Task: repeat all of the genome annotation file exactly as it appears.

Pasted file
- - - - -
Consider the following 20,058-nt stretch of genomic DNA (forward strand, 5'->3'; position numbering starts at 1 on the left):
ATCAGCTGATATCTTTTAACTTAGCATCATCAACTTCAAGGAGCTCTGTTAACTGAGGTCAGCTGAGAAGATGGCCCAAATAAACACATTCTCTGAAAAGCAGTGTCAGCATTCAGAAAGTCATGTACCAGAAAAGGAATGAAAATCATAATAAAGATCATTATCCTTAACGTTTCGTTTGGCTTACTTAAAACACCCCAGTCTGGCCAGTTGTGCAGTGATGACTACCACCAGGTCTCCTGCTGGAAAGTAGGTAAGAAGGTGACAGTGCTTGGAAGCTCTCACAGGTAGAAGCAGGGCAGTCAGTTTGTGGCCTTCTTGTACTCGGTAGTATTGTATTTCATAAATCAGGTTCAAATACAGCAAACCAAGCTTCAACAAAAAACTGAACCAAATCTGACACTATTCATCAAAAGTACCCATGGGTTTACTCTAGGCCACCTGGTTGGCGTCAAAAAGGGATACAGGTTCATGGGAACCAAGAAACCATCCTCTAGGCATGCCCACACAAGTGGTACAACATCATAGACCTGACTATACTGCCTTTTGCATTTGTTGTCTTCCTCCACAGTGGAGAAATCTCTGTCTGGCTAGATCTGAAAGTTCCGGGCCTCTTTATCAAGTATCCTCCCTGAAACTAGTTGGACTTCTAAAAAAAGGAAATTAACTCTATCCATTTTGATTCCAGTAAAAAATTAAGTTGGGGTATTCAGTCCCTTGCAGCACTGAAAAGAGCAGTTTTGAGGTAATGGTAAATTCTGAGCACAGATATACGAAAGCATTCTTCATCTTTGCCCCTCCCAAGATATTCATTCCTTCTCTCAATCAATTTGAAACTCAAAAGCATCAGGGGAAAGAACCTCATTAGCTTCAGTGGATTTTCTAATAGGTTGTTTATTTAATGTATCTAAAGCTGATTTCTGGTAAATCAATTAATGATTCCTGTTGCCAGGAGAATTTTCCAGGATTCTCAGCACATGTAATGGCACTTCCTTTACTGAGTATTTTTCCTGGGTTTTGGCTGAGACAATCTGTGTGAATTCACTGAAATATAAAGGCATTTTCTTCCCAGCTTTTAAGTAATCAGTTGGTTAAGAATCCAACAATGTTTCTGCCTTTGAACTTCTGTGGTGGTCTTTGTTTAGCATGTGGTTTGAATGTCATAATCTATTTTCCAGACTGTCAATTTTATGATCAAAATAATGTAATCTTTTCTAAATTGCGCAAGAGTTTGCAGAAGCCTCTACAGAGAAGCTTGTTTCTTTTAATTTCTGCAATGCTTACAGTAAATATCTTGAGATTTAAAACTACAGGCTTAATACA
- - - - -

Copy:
Consider the following 20,058-nt stretch of genomic DNA (forward strand, 5'->3'; position numbering starts at 1 on the left):
ATCAGCTGATATCTTTTAACTTAGCATCATCAACTTCAAGGAGCTCTGTTAACTGAGGTCAGCTGAGAAGATGGCCCAAATAAACACATTCTCTGAAAAGCAGTGTCAGCATTCAGAAAGTCATGTACCAGAAAAGGAATGAAAATCATAATAAAGATCATTATCCTTAACGTTTCGTTTGGCTTACTTAAAACACCCCAGTCTGGCCAGTTGTGCAGTGATGACTACCACCAGGTCTCCTGCTGGAAAGTAGGTAAGAAGGTGACAGTGCTTGGAAGCTCTCACAGGTAGAAGCAGGGCAGTCAGTTTGTGGCCTTCTTGTACTCGGTAGTATTGTATTTCATAAATCAGGTTCAAATACAGCAAACCAAGCTTCAACAAAAAACTGAACCAAATCTGACACTATTCATCAAAAGTACCCATGGGTTTACTCTAGGCCACCTGGTTGGCGTCAAAAAGGGATACAGGTTCATGGGAACCAAGAAACCATCCTCTAGGCATGCCCACACAAGTGGTACAACATCATAGACCTGACTATACTGCCTTTTGCATTTGTTGTCTTCCTCCACAGTGGAGAAATCTCTGTCTGGCTAGATCTGAAAGTTCCGGGCCTCTTTATCAAGTATCCTCCCTGAAACTAGTTGGACTTCTAAAAAAAGGAAATTAACTCTATCCATTTTGATTCCAGTAAAAAATTAAGTTGGGGTATTCAGTCCCTTGCAGCACTGAAAAGAGCAGTTTTGAGGTAATGGTAAATTCTGAGCACAGATATACGAAAGCATTCTTCATCTTTGCCCCTCCCAAGATATTCATTCCTTCTCTCAATCAATTTGAAACTCAAAAGCATCAGGGGAAAGAACCTCATTAGCTTCAGTGGATTTTCTAATAGGTTGTTTATTTAATGTATCTAAAGCTGATTTCTGGTAAATCAATTAATGATTCCTGTTGCCAGGAGAATTTTCCAGGATTCTCAGCACATGTAATGGCACTTCCTTTACTGAGTATTTTTCCTGGGTTTTGGCTGAGACAATCTGTGTGAATTCACTGAAATATAAAGGCATTTTCTTCCCAGCTTTTAAGTAATCAGTTGGTTAAGAATCCAACAATGTTTCTGCCTTTGAACTTCTGTGGTGGTCTTTGTTTAGCATGTGGTTTGAATGTCATAATCTATTTTCCAGACTGTCAATTTTATGATCAAAATAATGTAATCTTTTCTAAATTGCGCAAGAGTTTGCAGAAGCCTCTACAGAGAAGCTTGTTTCTTTTAATTTCTGCAATGCTTACAGTAAATATCTTGAGATTTAAAACTACAGGCTTAATACA